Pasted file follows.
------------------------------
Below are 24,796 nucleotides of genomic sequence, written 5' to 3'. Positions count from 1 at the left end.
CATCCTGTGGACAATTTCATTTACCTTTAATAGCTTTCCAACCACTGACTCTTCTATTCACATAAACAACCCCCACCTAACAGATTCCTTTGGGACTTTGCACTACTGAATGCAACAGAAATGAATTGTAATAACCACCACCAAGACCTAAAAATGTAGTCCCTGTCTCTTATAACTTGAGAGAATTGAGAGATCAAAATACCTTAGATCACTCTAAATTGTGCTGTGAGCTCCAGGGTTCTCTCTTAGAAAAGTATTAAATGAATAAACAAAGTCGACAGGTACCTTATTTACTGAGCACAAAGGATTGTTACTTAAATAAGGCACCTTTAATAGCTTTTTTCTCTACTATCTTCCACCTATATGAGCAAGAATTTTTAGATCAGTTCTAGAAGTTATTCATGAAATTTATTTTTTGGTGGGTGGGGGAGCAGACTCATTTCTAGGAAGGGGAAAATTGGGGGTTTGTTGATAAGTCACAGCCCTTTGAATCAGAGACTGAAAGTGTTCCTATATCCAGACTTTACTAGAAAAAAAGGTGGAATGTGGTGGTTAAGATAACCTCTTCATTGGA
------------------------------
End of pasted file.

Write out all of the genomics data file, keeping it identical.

Below are 24,796 nucleotides of genomic sequence, written 5' to 3'. Positions count from 1 at the left end.
CATCCTGTGGACAATTTCATTTACCTTTAATAGCTTTCCAACCACTGACTCTTCTATTCACATAAACAACCCCCACCTAACAGATTCCTTTGGGACTTTGCACTACTGAATGCAACAGAAATGAATTGTAATAACCACCACCAAGACCTAAAAATGTAGTCCCTGTCTCTTATAACTTGAGAGAATTGAGAGATCAAAATACCTTAGATCACTCTAAATTGTGCTGTGAGCTCCAGGGTTCTCTCTTAGAAAAGTATTAAATGAATAAACAAAGTCGACAGGTACCTTATTTACTGAGCACAAAGGATTGTTACTTAAATAAGGCACCTTTAATAGCTTTTTTCTCTACTATCTTCCACCTATATGAGCAAGAATTTTTAGATCAGTTCTAGAAGTTATTCATGAAATTTATTTTTTGGTGGGTGGGGGAGCAGACTCATTTCTAGGAAGGGGAAAATTGGGGGTTTGTTGATAAGTCACAGCCCTTTGAATCAGAGACTGAAAGTGTTCCTATATCCAGACTTTACTAGAAAAAAAGGTGGAATGTGGTGGTTAAGATAACCTCTTCATTGGA